ALBION – Orleans County Clerk Karen Lake-Maynard has announced she is retiring on Jan. 30 after 14 years as the county clerk and 30 years in the clerk’s office.
She started as an index clerk and was promoted to deputy county clerk under Carol Lonnen. When Lonnen retired, Lake-Maynard was elected to succeed her.
“It’s been a dream job,” Lake-Maynard said today from her office at the County Clerk’s Building next to the County Courthouse. “It’s been a pleasure to serve Orleans County.”
Lake-Maynard will be leaving with two years on her term. Diane Shampine, the deputy county clerk, will serve as acting county clerk until the position is up for election in November (unless the governor calls for a special election before then).
Karen Lake-Maynard is shown with some of the index books that list records going back nearly two centuries.
Lake-Maynard of Medina said she was inspired by her father, the late Howard Lake, to pursue a career in public service. Her father was an Orleans County undersheriff and later a Medina village and Ridgeway town justice. Her brother Howard also was Medina’s mayor.
The county clerk oversees 10 employees, including six at the Department of Motor Vehicles at the County Administration Building on Route 31 and four employees at the County Clerk’s Building on Main Street.
Shampine is the deputy county clerk at the Clerk’s Building while Pamela Boyer is deputy county clerk for DMV.
Lake-Maynard said Shampine has the experience to “hit the ground running” without any disruption in the office.
“The county is in good hands with her,” Lake-Maynard said.
The next clerk will have to go through the political process. The Orleans County Republican Party Committee will meet this Thursday to hear from candidates for the position. Nadine Hanlon, clerk of the County Legislature, also is interested in succeeding Lake-Maynard.
The current county clerk said she has strived to lead a user-friendly DMV and clerk’s office. The DMV staff will try to make an extra phone call or offer assistance to fill out forms so people don’t have to make multiple trips to the office, Lake-Maynard said.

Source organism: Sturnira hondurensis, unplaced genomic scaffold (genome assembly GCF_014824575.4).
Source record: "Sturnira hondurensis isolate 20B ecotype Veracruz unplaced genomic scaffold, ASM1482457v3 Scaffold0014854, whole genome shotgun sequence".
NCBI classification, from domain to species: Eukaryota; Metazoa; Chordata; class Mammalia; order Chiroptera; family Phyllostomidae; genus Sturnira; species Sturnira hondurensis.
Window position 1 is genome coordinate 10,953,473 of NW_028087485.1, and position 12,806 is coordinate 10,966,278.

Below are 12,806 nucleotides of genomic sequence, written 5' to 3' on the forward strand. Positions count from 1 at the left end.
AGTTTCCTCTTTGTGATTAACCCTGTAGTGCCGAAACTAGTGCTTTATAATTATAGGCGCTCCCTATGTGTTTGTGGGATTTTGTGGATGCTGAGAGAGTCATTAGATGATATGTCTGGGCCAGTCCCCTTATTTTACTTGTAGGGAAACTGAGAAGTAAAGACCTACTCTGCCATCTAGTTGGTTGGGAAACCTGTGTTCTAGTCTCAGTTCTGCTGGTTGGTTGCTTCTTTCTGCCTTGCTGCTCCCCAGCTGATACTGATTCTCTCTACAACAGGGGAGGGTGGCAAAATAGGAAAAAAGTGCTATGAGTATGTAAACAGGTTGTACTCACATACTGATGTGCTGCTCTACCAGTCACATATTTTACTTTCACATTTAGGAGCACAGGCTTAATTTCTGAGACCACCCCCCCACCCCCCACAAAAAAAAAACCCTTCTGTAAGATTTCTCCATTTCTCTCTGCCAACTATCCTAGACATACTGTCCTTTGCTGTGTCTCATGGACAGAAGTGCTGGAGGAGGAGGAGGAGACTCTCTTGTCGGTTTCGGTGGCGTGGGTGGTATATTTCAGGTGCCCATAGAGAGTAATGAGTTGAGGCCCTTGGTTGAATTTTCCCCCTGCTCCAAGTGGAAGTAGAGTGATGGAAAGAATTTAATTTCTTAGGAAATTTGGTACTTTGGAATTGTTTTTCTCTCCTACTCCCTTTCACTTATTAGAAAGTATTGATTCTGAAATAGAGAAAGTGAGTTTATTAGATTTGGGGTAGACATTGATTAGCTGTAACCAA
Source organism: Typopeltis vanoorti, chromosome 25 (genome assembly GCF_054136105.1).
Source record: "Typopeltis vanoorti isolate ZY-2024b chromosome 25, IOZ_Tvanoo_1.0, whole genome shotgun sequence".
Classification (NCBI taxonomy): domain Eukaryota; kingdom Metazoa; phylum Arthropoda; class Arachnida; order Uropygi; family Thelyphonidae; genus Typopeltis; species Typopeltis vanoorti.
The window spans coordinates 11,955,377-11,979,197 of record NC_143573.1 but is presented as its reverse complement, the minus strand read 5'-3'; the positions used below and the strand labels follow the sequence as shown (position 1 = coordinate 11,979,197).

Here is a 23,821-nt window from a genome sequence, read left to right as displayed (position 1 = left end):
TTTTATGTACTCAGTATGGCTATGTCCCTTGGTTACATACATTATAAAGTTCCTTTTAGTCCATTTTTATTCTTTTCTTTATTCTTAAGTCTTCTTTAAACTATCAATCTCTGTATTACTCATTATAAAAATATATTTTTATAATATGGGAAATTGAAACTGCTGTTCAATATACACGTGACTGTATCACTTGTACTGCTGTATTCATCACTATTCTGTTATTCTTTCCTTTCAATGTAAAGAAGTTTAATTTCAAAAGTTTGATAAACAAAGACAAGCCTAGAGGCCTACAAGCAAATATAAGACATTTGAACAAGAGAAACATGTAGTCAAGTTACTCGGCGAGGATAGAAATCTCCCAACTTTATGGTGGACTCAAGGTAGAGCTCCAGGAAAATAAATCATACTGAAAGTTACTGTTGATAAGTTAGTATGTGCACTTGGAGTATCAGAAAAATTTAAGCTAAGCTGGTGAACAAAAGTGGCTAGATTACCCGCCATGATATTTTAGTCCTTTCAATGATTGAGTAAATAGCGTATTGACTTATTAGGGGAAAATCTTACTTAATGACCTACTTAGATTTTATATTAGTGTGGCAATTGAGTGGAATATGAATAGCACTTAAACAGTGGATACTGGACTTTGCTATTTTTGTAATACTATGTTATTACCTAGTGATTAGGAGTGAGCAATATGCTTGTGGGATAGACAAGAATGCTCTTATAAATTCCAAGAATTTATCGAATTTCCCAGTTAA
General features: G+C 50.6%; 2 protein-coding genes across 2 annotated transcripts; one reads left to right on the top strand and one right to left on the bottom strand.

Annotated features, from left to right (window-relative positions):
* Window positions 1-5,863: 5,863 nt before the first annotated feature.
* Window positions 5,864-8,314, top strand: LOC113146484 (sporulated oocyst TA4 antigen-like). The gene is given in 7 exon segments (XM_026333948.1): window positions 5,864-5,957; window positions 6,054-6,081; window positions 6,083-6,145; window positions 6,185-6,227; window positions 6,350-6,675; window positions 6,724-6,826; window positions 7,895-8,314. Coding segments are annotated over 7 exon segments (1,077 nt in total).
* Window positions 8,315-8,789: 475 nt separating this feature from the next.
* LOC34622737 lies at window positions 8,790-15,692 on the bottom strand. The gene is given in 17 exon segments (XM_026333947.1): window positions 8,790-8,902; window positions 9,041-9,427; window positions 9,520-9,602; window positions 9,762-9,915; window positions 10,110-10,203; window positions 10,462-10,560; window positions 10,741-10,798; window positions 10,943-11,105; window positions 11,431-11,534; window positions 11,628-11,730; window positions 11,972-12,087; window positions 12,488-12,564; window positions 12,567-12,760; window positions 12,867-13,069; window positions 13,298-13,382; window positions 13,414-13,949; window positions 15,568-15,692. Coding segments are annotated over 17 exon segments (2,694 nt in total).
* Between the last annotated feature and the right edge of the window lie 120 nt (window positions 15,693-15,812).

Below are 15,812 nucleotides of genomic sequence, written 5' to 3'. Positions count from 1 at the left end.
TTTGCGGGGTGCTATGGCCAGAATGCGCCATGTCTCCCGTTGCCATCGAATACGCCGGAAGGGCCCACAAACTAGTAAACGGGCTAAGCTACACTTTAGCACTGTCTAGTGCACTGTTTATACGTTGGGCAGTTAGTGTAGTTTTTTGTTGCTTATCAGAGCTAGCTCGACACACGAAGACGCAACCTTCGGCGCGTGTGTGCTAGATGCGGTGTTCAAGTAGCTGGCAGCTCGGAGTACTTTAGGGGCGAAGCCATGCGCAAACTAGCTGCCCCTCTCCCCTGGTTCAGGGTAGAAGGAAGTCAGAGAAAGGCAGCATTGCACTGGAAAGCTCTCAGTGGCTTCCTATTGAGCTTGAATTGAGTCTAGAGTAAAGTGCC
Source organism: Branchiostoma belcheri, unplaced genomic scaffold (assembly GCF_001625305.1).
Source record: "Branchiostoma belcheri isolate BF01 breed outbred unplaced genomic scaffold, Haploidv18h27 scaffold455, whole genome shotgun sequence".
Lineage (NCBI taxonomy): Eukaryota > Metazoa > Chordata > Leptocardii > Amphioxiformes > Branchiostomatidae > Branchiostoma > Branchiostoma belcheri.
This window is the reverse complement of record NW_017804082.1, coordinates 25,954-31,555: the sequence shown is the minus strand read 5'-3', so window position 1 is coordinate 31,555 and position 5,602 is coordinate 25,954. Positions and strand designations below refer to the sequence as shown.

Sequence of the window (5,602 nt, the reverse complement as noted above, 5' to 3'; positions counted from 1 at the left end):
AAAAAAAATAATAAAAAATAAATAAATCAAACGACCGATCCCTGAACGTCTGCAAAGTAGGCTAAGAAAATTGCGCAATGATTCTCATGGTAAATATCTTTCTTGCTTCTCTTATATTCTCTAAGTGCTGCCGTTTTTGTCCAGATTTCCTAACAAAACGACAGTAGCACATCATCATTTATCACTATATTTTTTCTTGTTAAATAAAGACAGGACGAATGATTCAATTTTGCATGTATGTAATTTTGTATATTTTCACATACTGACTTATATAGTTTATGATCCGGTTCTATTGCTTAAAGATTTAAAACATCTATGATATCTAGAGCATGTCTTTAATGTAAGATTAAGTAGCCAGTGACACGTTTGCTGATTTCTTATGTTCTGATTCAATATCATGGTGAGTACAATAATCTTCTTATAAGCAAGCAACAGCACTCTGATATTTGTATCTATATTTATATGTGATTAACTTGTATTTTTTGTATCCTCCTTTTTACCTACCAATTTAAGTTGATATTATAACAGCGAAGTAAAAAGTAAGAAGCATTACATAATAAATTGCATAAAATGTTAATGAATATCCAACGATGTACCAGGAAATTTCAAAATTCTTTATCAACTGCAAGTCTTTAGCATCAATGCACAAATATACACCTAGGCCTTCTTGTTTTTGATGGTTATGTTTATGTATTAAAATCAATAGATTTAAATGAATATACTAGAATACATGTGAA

The Clerk’s Building has records going back nearly two centuries, including property deeds since 1830. The office is the keeper of filing deeds, mortgages, leases, assignments, discharges, maps, census records, ag districts, business certificates, judgments, federal tax liens, military discharges, naturalization records, inquests, separation agreements and divorce decrees for the entire county.
Those records have all been digitized, and the office has made records increasingly available online.
Lake-Maynard often is at the front counter at the clerk’s office, responding to people’s requests. In recent years, she said many people exploring their genealogy visit the office or send emails looking for information on their families.
Since July 2017, the County Clerk’s Office also has handled pistol permit applications and recertifications. That process was handled by the county judge’s chambers before the change 2 1/2 years ago.
Lake-Maynard said she is proud of the “Thank A Vet” program that she and the office started in 2011. Many local businesses agreed to be in the program offering discounts to local veterans. Lake-Maynard said 400 to 500 veterans have signed up for the program.
“It’s bittersweet,” Lake-Maynard said about her impending retirement. “It’s been a great ride and I’ve had a staff that is second to none.”
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